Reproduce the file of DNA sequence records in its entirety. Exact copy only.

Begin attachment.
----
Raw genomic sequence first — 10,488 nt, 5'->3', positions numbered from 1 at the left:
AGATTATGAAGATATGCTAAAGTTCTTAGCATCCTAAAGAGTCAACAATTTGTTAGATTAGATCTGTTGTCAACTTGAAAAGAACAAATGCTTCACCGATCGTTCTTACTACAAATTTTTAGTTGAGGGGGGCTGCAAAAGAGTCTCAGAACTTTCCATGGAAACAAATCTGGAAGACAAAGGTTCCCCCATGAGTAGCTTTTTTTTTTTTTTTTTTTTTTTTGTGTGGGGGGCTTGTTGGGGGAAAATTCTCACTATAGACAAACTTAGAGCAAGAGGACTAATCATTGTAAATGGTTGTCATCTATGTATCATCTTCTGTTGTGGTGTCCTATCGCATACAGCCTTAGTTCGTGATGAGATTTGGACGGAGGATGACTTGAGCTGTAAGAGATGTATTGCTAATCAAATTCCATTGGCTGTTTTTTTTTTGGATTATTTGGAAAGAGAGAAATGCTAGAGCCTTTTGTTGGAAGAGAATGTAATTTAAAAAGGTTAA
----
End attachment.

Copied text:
Raw genomic sequence first — 10,488 nt, 5'->3', positions numbered from 1 at the left:
AGATTATGAAGATATGCTAAAGTTCTTAGCATCCTAAAGAGTCAACAATTTGTTAGATTAGATCTGTTGTCAACTTGAAAAGAACAAATGCTTCACCGATCGTTCTTACTACAAATTTTTAGTTGAGGGGGGCTGCAAAAGAGTCTCAGAACTTTCCATGGAAACAAATCTGGAAGACAAAGGTTCCCCCATGAGTAGCTTTTTTTTTTTTTTTTTTTTTTTTGTGTGGGGGGCTTGTTGGGGGAAAATTCTCACTATAGACAAACTTAGAGCAAGAGGACTAATCATTGTAAATGGTTGTCATCTATGTATCATCTTCTGTTGTGGTGTCCTATCGCATACAGCCTTAGTTCGTGATGAGATTTGGACGGAGGATGACTTGAGCTGTAAGAGATGTATTGCTAATCAAATTCCATTGGCTGTTTTTTTTTTGGATTATTTGGAAAGAGAGAAATGCTAGAGCCTTTTGTTGGAAGAGAATGTAATTTAAAAAGGTTAA